Reading all the reports on the internet forums about Westport had me salivating from the mouth, enough so that I needed to take some time off and spend with my dad. What better way to do so then fishing on a glorious day. The plan was to leave Seattle by 8 pm to make the 130 mile run, set up camp in the back of the truck in the parking lot, and be ready to roll at first light. Since this was dads’ first time to Westport and my second I needed a refresher on crossing the bar which was very easy due to the lower tidal exchange, nice weather, and calm winds, something that I guess is a rarity for Westport in early June. My plan was to head north and fish somewhere in 50-90′ of water as that seemed to be where all the action was the week prior and many anglers getting limits just south of the bay near the green can. We started marking fish and bait at 50′ but it wasn’t enough to slow down, drop the downrigger balls and start our troll. I wanted to motor out a little deeper, but that would be more of a dodgeball circuit with all the commercial crab floats that littered the fishing grounds. There were already two charter boats working the waters in 50′ and a host of other chaser boats following the charters’ lead. I however didn’t want to get caught up with the mass exodus, but liked the solitude of having some space to work around while we got used to the ‘new to me’ boat.
I asked dad to drive while I set up the gear, and told him to be careful and not come too close to the buoys, almost as soon as I said that it was too late as we ran across one on port side with the rope stretching to the starboard. We had only been at it for less than 5 minutes and our first learning encounter. After untangling the mess and getting back into position I considered ourselves lucky as we didn’t lose any gear as a result and was going slow enough and cut the power. Soon after, we started picking up shakers as I was releasing one the other rod would start dancing. I had to set one rod down in the boat while I re-clipped and sent the opposite rod down and then out of the corner of my eye the rod that WAS in the boat was lunging onto the gunnel and heading into the water! I gasped and thought we caught another crab pot ropeline, but as I lifted the rod it pulsed and it was no rope but a fish that had been teased up with the flasher and the spoon that was fluttering like a wounded baitfish. I’d seen this behavior before with Coho, but never with a King, but nonetheless after a short battle our first legal fish came to hand! We were excited since most of the radio chatter sounded like it was pretty much slow otherwise for the rest of the northern fleet.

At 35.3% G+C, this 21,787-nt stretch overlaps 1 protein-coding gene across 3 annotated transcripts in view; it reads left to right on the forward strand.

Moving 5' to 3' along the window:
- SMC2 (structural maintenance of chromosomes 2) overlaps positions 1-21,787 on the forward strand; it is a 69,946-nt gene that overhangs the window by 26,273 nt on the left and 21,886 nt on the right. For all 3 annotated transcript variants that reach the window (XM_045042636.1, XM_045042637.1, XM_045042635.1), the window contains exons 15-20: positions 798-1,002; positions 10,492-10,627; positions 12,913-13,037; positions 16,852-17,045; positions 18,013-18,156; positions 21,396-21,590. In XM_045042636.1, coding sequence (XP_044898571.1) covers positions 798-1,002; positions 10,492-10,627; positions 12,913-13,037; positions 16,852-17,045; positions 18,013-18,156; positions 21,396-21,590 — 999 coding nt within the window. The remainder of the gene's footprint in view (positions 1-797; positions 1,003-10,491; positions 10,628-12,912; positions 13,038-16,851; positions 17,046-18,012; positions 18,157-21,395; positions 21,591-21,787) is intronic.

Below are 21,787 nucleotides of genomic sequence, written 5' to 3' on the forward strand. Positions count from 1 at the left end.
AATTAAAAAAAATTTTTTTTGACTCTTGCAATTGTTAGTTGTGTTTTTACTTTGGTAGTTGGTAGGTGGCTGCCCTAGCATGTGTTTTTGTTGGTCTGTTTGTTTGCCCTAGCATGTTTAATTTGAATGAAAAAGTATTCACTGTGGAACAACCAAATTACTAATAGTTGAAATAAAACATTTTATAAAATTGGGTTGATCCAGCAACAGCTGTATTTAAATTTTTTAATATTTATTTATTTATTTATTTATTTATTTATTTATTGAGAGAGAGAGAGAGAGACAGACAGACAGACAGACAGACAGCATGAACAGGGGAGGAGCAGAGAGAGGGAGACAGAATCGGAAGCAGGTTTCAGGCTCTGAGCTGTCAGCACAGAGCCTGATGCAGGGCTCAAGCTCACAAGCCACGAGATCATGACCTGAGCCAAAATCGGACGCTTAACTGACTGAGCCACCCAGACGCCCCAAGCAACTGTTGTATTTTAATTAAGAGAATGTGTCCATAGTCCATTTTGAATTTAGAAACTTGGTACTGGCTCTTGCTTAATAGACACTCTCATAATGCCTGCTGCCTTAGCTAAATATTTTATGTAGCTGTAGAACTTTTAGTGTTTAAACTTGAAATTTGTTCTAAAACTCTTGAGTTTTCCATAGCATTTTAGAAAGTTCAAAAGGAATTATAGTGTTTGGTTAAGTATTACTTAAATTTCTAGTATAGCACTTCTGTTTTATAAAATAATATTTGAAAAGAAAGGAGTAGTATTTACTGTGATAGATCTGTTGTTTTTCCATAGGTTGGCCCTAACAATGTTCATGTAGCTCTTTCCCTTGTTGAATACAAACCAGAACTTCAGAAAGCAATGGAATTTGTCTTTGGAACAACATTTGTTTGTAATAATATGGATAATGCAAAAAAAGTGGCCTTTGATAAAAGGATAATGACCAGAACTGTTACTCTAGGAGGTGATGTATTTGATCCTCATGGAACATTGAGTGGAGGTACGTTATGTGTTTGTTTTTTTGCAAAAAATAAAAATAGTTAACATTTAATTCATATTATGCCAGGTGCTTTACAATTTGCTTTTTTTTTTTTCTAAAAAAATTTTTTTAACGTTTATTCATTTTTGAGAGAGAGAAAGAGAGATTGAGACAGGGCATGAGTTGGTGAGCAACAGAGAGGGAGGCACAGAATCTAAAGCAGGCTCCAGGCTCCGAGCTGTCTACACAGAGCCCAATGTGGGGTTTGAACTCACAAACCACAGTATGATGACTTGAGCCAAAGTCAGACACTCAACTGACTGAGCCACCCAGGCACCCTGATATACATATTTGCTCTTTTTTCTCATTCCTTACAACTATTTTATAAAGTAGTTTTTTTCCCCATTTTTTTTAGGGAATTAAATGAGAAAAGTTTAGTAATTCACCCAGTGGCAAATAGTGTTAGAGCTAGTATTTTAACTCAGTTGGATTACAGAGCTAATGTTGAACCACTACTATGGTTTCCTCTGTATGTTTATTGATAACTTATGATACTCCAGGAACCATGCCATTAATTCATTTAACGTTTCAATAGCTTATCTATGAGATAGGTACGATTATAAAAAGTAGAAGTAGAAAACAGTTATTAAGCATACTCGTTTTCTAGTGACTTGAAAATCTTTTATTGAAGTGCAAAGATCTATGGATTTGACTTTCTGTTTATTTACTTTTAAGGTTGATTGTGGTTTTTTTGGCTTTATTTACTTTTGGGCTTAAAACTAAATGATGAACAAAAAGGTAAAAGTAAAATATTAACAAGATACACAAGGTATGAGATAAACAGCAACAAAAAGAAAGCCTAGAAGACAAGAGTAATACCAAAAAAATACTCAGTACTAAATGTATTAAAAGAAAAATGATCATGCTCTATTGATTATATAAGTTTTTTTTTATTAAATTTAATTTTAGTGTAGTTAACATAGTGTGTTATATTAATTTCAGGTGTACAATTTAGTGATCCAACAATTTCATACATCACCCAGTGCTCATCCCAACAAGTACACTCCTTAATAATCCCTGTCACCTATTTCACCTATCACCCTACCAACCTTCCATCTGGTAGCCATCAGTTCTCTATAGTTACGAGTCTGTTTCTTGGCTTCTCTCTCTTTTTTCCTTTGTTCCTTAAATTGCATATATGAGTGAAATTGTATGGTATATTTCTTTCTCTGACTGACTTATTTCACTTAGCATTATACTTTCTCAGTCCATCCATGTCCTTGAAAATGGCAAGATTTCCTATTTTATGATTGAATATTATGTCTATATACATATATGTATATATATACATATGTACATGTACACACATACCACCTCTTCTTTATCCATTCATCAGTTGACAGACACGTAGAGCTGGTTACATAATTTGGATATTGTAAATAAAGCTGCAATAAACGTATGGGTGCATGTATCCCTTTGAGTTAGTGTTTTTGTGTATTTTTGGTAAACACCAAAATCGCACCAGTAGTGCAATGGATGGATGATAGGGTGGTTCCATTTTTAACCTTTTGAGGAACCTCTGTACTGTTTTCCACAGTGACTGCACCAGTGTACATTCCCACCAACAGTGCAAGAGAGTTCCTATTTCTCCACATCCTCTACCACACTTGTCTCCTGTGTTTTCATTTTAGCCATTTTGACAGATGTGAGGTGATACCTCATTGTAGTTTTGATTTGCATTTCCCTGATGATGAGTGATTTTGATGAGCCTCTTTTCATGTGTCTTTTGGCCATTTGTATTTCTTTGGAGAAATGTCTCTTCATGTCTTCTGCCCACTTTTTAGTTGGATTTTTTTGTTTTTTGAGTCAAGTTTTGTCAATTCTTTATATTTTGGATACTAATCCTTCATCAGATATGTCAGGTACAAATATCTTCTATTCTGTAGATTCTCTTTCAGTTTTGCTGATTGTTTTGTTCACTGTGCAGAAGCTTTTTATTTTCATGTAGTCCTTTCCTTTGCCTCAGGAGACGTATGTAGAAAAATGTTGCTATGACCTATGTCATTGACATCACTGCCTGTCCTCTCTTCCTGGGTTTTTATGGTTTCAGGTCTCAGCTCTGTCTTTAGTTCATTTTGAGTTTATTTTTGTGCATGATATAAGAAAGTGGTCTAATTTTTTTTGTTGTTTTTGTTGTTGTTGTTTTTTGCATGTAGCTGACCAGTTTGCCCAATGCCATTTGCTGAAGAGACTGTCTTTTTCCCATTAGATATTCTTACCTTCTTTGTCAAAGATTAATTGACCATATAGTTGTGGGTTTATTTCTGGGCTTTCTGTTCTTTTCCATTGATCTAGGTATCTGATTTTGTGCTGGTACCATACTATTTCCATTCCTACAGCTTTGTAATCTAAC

I played with depth, different colors, and speeds but once we hit 80-90′ feet of water around 7 am, the magic happened. Our rods would just explode and these Kings would unclip themselves and peel off line from the mooching single action reels as they dove down trying to escape the clutches of our spinning wrists as we tried to catch up to their attempts to flee. One by one we picked off our legal fish and released some other fine natives. It was surreal since mostly we were alone apart from two guys in a Northriver that were mooching herring, and two in a red Duckworth that were probably wondering ‘what the heck are they using’ and scratching their heads. I think mostly it was the speed, I like to troll a little faster, even for Kings and in my experience, they like the ambush whether it be small Coho Killers or the 4″ Cookies and Creme spoon that I was using. We wrapped up just before 9 with our last fish and decided that we’d had enough fun, and agreed that we should explore a bit of Westport because I’d never seen it in the daylight and since the weather was so nice it would be a good chance to get some photos.
I don’t know what it is with fishing with my dad, but I swear that he is the lucky charm when it comes to hooking King Salmon. Every year since I’ve owned a saltwater boat, whenever went out, we’d hook Kings! I’d try to duplicate this with my friends, but many times we’d come up empty handed and frustrated. Its been kind of an annual tradition that dad and I fish together around Father’s Day and or July 1st, but this trip was an exceptional one and I’d have to thank my friend Lance A. for helping me out with tips and suggestions along with Trent and Chasin’ Tail from Gamefishin.com who were generous with information to help some Westport newbies. If it wasn’t for them, we’d probably be coming home empty handed and no salmon for our Sunday family dinner. I can’t wait to dig into this stuff, it filleted out great and can’t believe how much meat came off those chunky shouldered fish. I’ll be daydreaming about when I can return, but thankful that I was able to spend some time with my old man.